On the final day, the faculty showed a mediation training video produced by the International Institute for Conflict Prevention & Resolution, the host of CPR Speaks, illustrating the caucus model to compare and contrast the different styles. See “Resolution Through Mediation: Solving a Complex International Business Problem” (updated version on YouTube at https://www.youtube.com/watch?v=xTbj-eHwX-w and available from CPR at https://bit.ly/3cFEkW5).

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Reflecting on the processes reviewed in the Program on Negotiation training sessions, Prof. Robert Mnookin noted, “Many lawyer-mediators primarily rely on separate meetings or caucusing for understandable reasons:

(1) it is more comfortable for them because it avoids their having to deal with heated conflict between the parties;

(2) they believe they will be told things in secret that will allow them to create alternatives that facilitate resolution. Besides, many lawyers (who typically select the mediator) prefer it because it gives them more client control.”

“But in my view,” Mnookin continued, “there is far too much reliance on caucusing. The Understanding Model puts the focus on the parties themselves and provides a much greater opportunity for them to take responsibility for helping shape a resolution that may provide a foundation for repairing a damaged relationship.”

Faculty member and Understanding Model developer Gary Friedman noted in an email,  “The model is premised on the idea that the power of understanding is an underutilized power as opposed to the power of coercion, and has the ability to help people find agreements that are more responsive to what’s personally important to them. Understanding in the form of agreements about how the mediation proceeds as well as the ultimate result give the parties control not just over the outcome, but provides them with participation in designing the process as well.”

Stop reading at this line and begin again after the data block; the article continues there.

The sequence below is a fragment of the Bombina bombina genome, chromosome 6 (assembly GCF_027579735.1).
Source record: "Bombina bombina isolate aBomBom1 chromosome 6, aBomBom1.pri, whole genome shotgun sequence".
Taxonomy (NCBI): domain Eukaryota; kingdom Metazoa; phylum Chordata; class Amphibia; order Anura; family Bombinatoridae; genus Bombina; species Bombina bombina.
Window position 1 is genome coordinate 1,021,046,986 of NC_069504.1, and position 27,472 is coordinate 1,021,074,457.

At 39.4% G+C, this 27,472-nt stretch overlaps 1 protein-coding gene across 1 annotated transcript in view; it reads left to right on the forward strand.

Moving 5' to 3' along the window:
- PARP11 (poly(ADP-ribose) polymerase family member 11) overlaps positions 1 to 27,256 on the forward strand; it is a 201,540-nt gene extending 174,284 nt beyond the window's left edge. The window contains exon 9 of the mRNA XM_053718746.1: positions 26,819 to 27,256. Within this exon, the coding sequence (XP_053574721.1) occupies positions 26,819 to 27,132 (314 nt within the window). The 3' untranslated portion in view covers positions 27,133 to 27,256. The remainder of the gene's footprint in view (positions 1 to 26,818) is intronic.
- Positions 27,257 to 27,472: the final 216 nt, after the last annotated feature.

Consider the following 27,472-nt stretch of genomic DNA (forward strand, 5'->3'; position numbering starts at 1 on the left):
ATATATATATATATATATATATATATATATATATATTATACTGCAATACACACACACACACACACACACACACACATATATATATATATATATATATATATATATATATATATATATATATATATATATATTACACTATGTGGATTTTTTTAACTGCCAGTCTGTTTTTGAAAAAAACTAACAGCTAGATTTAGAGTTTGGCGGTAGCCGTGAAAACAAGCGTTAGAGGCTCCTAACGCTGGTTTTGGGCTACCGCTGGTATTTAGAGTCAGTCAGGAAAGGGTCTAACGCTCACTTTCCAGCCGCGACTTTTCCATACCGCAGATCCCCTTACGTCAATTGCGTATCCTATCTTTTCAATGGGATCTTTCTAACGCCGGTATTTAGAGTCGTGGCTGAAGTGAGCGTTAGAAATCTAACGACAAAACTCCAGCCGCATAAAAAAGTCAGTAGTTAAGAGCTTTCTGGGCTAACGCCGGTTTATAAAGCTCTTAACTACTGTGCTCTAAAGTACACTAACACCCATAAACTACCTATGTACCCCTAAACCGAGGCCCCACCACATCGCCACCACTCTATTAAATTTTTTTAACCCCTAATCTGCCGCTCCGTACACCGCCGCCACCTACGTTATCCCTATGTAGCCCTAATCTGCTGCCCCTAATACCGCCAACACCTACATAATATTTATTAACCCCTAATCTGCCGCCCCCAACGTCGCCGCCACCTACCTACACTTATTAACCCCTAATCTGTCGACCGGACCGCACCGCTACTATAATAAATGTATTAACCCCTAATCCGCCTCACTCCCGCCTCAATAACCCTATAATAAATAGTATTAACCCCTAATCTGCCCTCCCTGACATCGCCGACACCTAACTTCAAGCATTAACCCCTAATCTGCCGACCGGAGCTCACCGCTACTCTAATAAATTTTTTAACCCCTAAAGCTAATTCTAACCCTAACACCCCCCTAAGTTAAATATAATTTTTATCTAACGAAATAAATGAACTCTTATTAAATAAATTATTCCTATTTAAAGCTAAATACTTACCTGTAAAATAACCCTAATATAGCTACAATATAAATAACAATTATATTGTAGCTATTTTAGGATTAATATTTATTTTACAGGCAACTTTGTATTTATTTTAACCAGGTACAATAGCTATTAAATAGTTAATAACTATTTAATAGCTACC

Faculty member Dana Curtis, like Robert Mnookin, also had misgivings about relying on caucuses in mediation. She stated, “Unfortunately, the caucus model has eclipsed the Understanding Model, especially in recent years. I believe this has occurred for two reasons. Lawyers prize their role as legal adversaries and protectors at the expense of their role as collaborators and problem-solvers. And mediators, especially retired judges and lawyers brought up on settlement conferences, have not acquired the skills and understandings to enable them to offer parties and lawyers an alternative that can lead to a satisfying and meaningful process and, hopefully, resolution, rather than simply a ‘deal.’”

Concluded Curtis: “We would like to change that!”

Details of the Understanding Model can be found at the links above, and in Beyond Winning: Negotiating to Create Value in Deals and Disputes by Robert H. Mnookin, with Scott R. Peppet and Andrew S. Tulumello (Harvard University/Belknap Press 2004).  A mediation training video illustrating the Understanding Model titled Saving the Last Dance: Mediation Through Understanding, with Robert Mnookin and Jack Himmelstein as narrators and Gary Friedman as mediator, is available at the Harvard Program on Negotiation website at https://bit.ly/35hbdEE.  

And for more on recent views of mediation joint sessions and caucusing, see “Decline of Dialogue? Galton, Love & Weiss on Joint Sessions, Caucuses, and the State of Mediation,” CPR Speaks (June 2) (available at https://bit.ly/3daRBGe).

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The author, an LLM candidate, at Yeshiva University’s Benjamin N. Cardozo School of Law in New York, is a 2021 CPR Summer Intern.

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Avoiding and Resolving Information Technology Disputes (CPR Master Guide)